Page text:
By Marc Masters
Tom Smith performing on Dec. 13, 2013 in Jacksonville, Fla.
Patrick Spurlock for NPR
Patrick Spurlock for NPR
Tom Smith, a relentless musical experimenter and prominent figure in the international noise scene for decades, died on January 20 in Hanover, Germany. He was 65. His partner, Claudia Franke, confirmed to NPR that the cause was colon cancer.
As word of Smith’s passing spread, friends and colleagues — including Sonic Youth’s Thurston Moore, Pylon’s Vanessa Hay, and Matmos’ Drew Daniel –shared tributes on social media. On Instagram, Moore called Smith a “beyond-post-punk noise provocateur and visionary,” while writer Byron Coley described him on Twitter as “a big lunk, impossible to handle and will never be replaced.”
“I’m a purveyor of organic folk, a product of environment, a fusion of innate — and perhaps largely wasted — intellect and Southern dyspeptic aesthetics,” Smith told The Wire in 2002. “I’m a very happy guy.”
Born in Adel, Georgia on April 10, 1956, Smith spent his teen years discovering King Crimson, Sun Ra and, most importantly, the dub innovations of Lee “Scratch” Perry. In 1978 he started the group Boat Of, which included future R.E.M. singer Michael Stipe. He once described their sound as “guitars played through tinny, crackling drive-in loudspeakers, swooping, absurdly overdriven bass lines, re-edited Scientist dubs… with exceedingly sarcastic, willfully cryptic vocals. “
In 1984 Smith moved to Washington, D.C., where he promoted shows at the nightclub DC Space, briefly joined local bands Velvet Monkeys and Pussy Galore, and created the group Peach of Immortality. Featuring tabletop guitar, cello, and Smith’s tape manipulations, Peach of Immortality courted confusion, titling one of their albums Talking Heads ’77. “It was just a ferocious racket and most people didn’t get it,” Smith told The Quietus in 2020. “But some did!”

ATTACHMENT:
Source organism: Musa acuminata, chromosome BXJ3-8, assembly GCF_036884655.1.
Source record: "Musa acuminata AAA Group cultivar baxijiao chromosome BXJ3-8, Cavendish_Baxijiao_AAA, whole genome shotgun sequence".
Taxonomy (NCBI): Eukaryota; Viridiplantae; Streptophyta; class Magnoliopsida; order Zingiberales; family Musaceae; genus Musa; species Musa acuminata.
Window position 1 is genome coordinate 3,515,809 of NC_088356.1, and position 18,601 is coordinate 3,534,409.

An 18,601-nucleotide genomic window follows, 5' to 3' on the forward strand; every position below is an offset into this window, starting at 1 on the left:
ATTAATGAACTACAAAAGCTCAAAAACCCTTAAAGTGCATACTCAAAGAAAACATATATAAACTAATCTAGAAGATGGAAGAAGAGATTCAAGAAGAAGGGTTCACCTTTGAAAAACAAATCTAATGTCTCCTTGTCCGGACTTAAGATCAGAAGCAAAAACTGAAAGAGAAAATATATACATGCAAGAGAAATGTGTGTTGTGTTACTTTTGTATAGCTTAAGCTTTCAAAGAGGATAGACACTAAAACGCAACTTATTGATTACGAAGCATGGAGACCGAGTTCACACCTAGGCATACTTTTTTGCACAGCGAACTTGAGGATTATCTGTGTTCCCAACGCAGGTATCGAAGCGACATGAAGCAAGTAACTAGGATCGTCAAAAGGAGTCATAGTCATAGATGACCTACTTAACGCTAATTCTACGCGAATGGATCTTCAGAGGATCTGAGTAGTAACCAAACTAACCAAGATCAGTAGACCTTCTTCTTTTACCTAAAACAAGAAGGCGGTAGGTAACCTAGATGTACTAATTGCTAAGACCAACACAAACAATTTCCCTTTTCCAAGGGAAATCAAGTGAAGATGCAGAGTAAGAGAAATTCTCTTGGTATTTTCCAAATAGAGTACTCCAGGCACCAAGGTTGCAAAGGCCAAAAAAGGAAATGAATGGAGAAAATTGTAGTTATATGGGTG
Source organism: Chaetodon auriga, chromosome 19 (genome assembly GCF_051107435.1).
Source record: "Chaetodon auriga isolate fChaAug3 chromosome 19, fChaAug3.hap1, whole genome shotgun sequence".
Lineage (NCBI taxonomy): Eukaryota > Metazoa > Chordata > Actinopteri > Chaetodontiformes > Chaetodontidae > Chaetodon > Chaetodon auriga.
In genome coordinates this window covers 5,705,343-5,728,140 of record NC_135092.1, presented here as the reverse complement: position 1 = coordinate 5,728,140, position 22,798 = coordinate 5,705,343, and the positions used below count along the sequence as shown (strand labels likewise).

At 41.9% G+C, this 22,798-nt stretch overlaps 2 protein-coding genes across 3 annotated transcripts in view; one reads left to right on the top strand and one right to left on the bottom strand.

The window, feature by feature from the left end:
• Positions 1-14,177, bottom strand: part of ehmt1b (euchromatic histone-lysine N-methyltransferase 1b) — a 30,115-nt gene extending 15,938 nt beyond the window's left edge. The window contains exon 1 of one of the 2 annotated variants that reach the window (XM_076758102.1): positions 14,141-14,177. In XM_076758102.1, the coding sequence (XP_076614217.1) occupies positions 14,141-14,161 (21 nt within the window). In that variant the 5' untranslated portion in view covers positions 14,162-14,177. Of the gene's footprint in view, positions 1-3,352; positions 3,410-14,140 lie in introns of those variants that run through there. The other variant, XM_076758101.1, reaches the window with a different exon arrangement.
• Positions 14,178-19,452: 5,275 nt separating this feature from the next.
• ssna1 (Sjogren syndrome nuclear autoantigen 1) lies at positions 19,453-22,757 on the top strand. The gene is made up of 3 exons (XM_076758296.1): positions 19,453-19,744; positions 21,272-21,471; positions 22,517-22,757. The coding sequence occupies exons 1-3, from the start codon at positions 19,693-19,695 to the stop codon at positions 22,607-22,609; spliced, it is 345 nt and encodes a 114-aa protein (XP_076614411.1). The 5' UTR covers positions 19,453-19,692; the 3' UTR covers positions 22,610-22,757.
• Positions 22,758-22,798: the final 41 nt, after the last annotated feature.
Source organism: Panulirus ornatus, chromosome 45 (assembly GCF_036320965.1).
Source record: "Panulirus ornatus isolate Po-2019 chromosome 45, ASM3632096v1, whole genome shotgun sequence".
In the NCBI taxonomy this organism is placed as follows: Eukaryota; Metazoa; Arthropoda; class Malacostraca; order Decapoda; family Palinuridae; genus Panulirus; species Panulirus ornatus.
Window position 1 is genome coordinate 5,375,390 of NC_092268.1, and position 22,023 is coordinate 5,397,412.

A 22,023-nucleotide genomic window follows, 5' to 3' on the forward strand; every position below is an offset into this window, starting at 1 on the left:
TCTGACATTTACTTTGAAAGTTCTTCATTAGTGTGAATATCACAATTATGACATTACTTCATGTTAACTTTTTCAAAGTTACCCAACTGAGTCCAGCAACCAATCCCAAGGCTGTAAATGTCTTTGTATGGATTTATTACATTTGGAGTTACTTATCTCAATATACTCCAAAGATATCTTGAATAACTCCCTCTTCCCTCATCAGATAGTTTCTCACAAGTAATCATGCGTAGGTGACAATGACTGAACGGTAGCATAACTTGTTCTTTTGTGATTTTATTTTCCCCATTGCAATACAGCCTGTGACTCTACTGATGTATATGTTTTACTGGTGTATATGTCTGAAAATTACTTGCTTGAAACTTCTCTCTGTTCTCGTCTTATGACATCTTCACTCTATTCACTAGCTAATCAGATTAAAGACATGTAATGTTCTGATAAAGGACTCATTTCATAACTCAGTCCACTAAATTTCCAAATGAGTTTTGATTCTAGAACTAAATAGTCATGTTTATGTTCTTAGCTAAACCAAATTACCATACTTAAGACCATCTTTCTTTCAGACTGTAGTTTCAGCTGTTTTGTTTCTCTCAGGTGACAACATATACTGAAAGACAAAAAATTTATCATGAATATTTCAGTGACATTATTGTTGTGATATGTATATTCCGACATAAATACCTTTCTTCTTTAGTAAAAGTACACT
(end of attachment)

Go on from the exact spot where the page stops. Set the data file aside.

Smith’s longest-lived project emerged when he moved to Miami in 1991 and met musician and producer Frank “Rat Bastard” Falestra. The pair named their band To Live and Shave in L.A. after a Ron Jeremy porn film. “It fit into my aesthetics,” Smith said of the band’s name in 2020. “High and low, stupid but immediate.” The band’s 1994 debut 30-Minuten Männercreme was a dizzying barrage of cut-and-paste audio, influenced by Public Enemy’s production team The Bomb Squad, and produced by Smith during his off-hours as an audio engineer at the TV network Telemundo. Reissuing the album in 2010, Hanson Records founder Aaron Dilloway called it “a masterpiece that blew my teenage mind wide open… letting all the world’s sickness and perversion sneak in and pollute it.”
In 2004 To Live and Shave in L.A. recorded Noon and Eternity at Sonic Youth’s New York recording studio, with an expanded group that included Moore on guitar and Andrew W.K. on drums. Their final album, As Gods Are Skinned, came out in 2019, inspired by what Smith termed “the absolute calamity that befell humanity in 2016 and the fetid hell we sank into. Why not channel that into music?”
Based in Germany for many years, Smith was prolific until the end of his life, releasing work through his own Karl Schmidt Verlag label. His enthusiasm for collaboration made him a mentor to generations of experimental musicians. “I got the sense that he had been through it all, done everything we had done, thought everything we had thought… synthesizing these higher approaches that we could barely fathom,” Andrew W.K. told The Wire in 2008. “And it was so inspiring, the idea that this guy was doing exactly what he wanted to do, making sounds and music that I had never imagined before.”
“Music should ideally be entropic,” Smith told The Wire. “[It] should move in all dimensions and spatial configurations, and it should f****** kick a** while doing so.”